Constitutional Scrutiny by Parliamentary Committee

Constitutional Scrutiny by Parliamentary Committee

At a time of significant structural change, the UK’s constitutional and political arrangements face unprecedented challenges. There are strong arguments to be made for increasing the level of scrutiny of constitutional reform by accountable bodies, particularly through the vehicle of the Parliamentary Select Committee.  Yet, the number of Committees tasked with examining constitutional matters has decreased; in particular, the Commons Political and Constitutional Reform Committee was not re-appointed following the 2015 General Election.  Drawing on a detailed case study of the work of this unique committee, Dr Eloise Ellis examines the implications of its dissolution for the parliamentary scrutiny of constitutional reform more broadly.

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The Demise of the Political and Constitutional Reform Committee: A cautionary tale of the indulgence of executive power?

The Demise of the Political and Constitutional Reform Committee: A cautionary tale of the indulgence of executive power?

By Graham Allen MP, Dave Richards and Martin Smith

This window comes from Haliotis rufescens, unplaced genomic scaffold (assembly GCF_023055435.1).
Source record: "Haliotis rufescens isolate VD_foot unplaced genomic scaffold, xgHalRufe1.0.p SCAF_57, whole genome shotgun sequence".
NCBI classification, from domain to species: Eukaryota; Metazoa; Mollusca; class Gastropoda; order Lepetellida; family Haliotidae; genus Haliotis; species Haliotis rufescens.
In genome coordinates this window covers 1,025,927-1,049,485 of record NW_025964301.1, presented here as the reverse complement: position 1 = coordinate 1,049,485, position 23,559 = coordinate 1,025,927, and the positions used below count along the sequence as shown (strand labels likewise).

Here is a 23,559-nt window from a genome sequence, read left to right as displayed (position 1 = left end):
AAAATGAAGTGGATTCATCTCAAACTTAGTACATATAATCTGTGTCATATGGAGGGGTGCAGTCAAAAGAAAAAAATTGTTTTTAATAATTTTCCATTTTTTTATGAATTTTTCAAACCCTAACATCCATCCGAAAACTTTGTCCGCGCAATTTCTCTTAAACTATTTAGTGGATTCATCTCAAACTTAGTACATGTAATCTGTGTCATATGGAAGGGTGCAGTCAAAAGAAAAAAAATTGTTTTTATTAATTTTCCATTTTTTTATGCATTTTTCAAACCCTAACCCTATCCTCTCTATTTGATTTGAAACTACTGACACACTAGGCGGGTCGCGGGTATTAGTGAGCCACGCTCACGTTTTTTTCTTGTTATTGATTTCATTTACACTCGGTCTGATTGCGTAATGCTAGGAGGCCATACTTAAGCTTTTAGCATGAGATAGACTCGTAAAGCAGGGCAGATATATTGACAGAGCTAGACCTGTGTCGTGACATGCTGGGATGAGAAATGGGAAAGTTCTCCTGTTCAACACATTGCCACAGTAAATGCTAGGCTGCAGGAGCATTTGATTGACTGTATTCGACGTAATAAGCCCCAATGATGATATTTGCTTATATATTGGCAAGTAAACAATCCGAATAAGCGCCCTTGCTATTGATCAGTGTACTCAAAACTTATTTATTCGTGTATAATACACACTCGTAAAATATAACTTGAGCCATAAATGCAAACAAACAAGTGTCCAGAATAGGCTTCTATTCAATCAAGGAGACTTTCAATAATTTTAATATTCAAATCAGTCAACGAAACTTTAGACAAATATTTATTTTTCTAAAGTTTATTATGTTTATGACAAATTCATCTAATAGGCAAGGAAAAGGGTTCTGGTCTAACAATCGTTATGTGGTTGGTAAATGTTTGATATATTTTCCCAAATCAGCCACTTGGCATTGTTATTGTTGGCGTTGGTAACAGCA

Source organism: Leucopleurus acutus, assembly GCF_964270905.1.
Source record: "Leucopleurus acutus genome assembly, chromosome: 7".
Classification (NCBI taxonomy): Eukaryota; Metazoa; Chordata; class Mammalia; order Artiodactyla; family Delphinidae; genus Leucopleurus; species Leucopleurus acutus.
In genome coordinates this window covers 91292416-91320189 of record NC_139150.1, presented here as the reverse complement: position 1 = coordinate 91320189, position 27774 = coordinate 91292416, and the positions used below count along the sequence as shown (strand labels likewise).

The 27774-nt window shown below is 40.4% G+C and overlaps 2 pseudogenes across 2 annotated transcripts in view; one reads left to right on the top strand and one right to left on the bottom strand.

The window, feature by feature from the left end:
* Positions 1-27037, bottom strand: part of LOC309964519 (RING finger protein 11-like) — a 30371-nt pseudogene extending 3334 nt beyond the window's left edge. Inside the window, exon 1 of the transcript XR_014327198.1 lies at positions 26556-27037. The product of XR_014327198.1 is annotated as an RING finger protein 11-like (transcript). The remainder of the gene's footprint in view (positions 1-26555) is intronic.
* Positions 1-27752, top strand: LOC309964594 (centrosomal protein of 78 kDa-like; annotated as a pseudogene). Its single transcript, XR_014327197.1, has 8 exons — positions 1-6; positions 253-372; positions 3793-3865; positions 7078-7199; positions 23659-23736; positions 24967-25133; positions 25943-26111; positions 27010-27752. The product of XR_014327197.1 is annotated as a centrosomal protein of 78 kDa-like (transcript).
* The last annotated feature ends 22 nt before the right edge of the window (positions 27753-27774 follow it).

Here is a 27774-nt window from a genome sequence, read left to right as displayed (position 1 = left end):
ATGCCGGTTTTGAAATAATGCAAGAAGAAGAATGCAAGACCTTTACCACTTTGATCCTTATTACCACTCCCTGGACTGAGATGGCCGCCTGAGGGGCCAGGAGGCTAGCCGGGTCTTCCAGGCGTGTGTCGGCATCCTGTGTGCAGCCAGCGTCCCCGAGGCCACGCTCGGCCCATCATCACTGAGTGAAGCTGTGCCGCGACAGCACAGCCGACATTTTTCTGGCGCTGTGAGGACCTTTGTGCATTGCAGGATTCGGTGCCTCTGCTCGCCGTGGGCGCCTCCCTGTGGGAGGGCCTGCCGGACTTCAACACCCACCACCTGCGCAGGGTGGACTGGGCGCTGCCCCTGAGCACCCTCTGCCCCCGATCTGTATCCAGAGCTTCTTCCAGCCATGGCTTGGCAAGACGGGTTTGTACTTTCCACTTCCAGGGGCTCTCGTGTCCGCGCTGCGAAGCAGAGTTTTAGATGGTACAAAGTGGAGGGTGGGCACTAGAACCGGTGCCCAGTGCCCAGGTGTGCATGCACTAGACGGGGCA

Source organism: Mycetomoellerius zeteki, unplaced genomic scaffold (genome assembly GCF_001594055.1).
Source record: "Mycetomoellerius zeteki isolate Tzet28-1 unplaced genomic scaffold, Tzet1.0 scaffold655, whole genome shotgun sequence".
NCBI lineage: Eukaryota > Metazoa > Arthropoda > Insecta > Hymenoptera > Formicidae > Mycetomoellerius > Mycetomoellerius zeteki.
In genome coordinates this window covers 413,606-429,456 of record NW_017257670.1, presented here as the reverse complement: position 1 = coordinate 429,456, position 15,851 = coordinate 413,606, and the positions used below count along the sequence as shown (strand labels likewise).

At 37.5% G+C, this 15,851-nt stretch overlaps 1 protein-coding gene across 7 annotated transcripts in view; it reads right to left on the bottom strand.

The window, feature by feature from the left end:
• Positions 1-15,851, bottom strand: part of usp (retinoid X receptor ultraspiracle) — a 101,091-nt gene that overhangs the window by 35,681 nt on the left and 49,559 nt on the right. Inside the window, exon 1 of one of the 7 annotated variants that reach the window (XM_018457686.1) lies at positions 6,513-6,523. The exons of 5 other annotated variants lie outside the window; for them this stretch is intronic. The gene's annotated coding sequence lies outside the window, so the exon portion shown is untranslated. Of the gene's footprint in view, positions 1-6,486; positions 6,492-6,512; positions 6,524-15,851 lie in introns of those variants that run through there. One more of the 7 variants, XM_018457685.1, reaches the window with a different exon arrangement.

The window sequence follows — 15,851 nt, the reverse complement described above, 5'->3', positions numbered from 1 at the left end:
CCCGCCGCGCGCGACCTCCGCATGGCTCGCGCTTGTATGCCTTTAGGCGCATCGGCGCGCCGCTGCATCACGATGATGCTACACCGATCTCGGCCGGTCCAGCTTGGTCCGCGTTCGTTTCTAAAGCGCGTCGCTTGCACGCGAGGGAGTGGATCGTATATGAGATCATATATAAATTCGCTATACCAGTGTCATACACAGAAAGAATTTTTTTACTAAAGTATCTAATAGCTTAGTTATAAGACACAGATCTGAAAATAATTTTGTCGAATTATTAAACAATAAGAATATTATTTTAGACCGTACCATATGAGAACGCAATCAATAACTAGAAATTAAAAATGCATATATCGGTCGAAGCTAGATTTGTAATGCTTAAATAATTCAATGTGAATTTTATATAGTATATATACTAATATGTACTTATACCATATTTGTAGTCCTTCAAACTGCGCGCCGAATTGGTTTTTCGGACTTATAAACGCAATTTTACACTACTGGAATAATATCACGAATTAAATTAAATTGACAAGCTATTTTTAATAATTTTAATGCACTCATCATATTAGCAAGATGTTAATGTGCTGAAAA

Brian Barry suggested that: ‘…there has been a massive rise in the incidence of sanctimony and smugness among the successful that has nothing to do with any change in the underlying reality… It has been stimulated by politicians who have realised that it is possible to win power by recruiting the most … successful forty per cent or so of the population in a crusade to roll back the gains made by their fellow citizens in the previous forty years’. Written fifty years ago, the spirit, if not the empirical accuracy of this sentiment, still holds true. The Conservative Party have returned to power with an outright, yet slim majority. The turnout, though slightly up on previous elections at 66%, saw the Conservatives secure a 36.9% share. Read another way this means that only 24.7% of those eligible to vote did so for the new governing party. The Westminster model was, of course, always designed to deliver out right winners thanks to the machinations of the first-past-the post electoral system. In 2015, it can certainly be said to have done its job. But in an increasingly anti-political age, with a growing sense of cynicism with the ways and means of the Westminster system, it might be argued that a new government with such a precarious majority would be well served by operating with a public show of humility, not hubris. Continue reading